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Malaysia landslide death toll rises to 23, 10 more missing

BATANG KALI, MALAYSIA (AP) – Rescuers yesterday found the bodies of a mother and her son, raising the death toll from a landslide on an unlicensed campground in Malaysia to 23 with 10 others still missing.

Selangor state fire chief Norazam Khamis told reporters the two bodies were found buried under a metre of mud and debris.

He said there was hope of finding survivors if they clung on to piles or branches or rocks with pockets of air but that chances were slim.

Authorities said 94 people were sleeping at the camping site on an organic farm early on Friday when the dirt tumbled from a road about 30 metres above them and covered about one hectare. Most were families enjoying a short vacation during the year-end school break.

The 23 victims included six children and 13 women. Authorities were still carrying out autopsies and waiting for next of kin to identify the victims.

A mother and her toddler daughter were found on Friday hugging each other in a heart-rending scene, rescuers said.

Seven people were hospitalised and dozens more, including three Singaporeans, were rescued unharmed.

Wearing helmets and carrying shovels and other equipment, rescuers worked in teams yesterday to comb through debris as deep as eight metres.

Rescue teams continue the search for victims caught in a landslide in Batang Kali, Malaysia. PHOTO: AP

Excavators were deployed to clear mud and fallen trees and rescue dogs were sent to sniff out possible signs of life and cadavers.

Officials said an estimated 450,000 cubic metres of debris – enough to fill 180 Olympic-sized swimming pools – hit the campsite.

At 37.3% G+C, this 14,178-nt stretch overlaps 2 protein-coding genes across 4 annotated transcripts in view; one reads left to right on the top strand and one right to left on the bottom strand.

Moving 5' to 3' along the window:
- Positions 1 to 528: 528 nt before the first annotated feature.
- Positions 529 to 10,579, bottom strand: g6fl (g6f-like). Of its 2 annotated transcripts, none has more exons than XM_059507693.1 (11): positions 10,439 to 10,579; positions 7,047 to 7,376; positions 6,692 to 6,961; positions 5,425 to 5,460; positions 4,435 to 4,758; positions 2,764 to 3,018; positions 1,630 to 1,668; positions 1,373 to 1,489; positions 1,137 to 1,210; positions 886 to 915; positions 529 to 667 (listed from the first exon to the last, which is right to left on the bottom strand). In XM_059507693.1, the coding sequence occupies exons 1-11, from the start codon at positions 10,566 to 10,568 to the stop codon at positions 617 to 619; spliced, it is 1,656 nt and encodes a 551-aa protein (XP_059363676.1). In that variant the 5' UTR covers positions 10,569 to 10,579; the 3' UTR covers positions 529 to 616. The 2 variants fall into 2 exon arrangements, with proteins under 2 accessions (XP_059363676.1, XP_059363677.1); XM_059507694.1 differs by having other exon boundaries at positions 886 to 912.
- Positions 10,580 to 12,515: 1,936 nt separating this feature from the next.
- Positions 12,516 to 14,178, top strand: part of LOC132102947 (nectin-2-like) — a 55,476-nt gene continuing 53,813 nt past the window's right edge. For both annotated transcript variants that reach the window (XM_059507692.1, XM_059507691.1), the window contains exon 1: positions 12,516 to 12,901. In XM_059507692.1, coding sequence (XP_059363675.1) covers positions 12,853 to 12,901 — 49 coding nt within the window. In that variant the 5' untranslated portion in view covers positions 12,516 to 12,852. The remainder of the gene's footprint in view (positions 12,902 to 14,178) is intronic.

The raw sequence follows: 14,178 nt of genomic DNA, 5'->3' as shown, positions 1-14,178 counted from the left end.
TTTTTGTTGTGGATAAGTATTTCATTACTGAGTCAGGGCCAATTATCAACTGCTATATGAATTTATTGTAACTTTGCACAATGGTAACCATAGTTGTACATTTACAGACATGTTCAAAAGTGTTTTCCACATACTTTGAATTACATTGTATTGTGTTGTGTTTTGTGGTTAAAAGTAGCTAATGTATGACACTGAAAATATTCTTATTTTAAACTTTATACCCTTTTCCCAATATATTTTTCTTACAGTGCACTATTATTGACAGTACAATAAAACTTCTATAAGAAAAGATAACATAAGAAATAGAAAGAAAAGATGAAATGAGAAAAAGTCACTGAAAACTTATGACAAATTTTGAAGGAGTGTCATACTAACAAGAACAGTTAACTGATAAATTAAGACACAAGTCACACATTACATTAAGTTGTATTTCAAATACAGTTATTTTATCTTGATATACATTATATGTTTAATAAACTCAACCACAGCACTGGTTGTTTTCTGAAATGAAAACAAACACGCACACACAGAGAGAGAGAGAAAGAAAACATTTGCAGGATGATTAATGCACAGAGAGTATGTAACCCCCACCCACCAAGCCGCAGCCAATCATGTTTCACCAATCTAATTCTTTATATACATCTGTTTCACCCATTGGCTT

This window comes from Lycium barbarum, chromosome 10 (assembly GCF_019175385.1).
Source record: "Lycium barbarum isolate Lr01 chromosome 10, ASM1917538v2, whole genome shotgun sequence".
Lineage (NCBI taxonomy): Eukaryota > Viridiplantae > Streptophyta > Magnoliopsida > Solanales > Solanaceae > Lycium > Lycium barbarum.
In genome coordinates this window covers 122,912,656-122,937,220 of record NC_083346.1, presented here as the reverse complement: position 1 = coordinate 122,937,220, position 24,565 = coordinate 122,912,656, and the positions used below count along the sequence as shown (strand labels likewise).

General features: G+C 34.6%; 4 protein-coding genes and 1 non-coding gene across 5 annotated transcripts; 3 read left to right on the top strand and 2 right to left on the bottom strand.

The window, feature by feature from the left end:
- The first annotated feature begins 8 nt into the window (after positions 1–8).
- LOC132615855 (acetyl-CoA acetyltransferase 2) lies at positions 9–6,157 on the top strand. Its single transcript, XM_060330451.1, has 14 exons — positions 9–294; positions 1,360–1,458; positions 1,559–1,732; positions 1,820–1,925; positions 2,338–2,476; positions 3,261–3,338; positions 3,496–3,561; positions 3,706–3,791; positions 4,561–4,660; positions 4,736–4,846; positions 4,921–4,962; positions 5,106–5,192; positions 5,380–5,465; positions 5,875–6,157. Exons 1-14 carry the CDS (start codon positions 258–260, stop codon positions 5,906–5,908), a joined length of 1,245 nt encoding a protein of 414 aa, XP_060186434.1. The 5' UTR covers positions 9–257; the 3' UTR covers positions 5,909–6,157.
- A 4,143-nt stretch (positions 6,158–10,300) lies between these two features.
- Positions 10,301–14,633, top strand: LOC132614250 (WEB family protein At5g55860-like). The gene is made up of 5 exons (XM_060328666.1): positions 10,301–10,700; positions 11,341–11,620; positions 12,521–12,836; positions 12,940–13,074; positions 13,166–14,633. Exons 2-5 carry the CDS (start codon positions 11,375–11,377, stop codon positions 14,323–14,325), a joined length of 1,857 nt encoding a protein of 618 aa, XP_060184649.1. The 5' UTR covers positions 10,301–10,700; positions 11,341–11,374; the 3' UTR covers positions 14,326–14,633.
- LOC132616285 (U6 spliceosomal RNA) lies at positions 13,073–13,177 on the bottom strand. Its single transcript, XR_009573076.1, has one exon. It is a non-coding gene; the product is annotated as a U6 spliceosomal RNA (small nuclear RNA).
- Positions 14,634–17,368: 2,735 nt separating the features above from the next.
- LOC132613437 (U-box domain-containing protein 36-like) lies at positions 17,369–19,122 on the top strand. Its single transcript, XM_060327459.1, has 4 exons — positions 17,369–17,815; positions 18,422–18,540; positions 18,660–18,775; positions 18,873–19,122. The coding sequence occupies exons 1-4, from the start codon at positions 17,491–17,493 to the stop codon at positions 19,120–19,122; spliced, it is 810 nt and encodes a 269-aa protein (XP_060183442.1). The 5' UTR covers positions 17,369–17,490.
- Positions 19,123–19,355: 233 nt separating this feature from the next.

Norazam said rescuers were treading carefully as underground water streams may trigger further landslides.

Authorities have said the landowners did not have a license to run a campground.

Officials are unable to pinpoint the exact cause of the landslide, which came without warning, but believed it could be due to underground water movement while the year-end monsoon rains made the soil unstable.

Survivors recounting their ordeal told local media they heard a thunderous noise and felt the earth move before soil collapsed on their tents.

The government has ordered all campsites nationwide that are near rivers, waterfalls and hillsides to be shut for a week to assess their safety.

The campsite in Batang Kali, about 50 kilometres north of Kuala Lumpur, is a popular recreational site for locals to pitch or rent tents from the farm. But authorities said it has been running illegally for the past two years.

It has permission to run the farm but no license to operate camping activities. If found guilty, the operator faces up to three years in prison and a fine.


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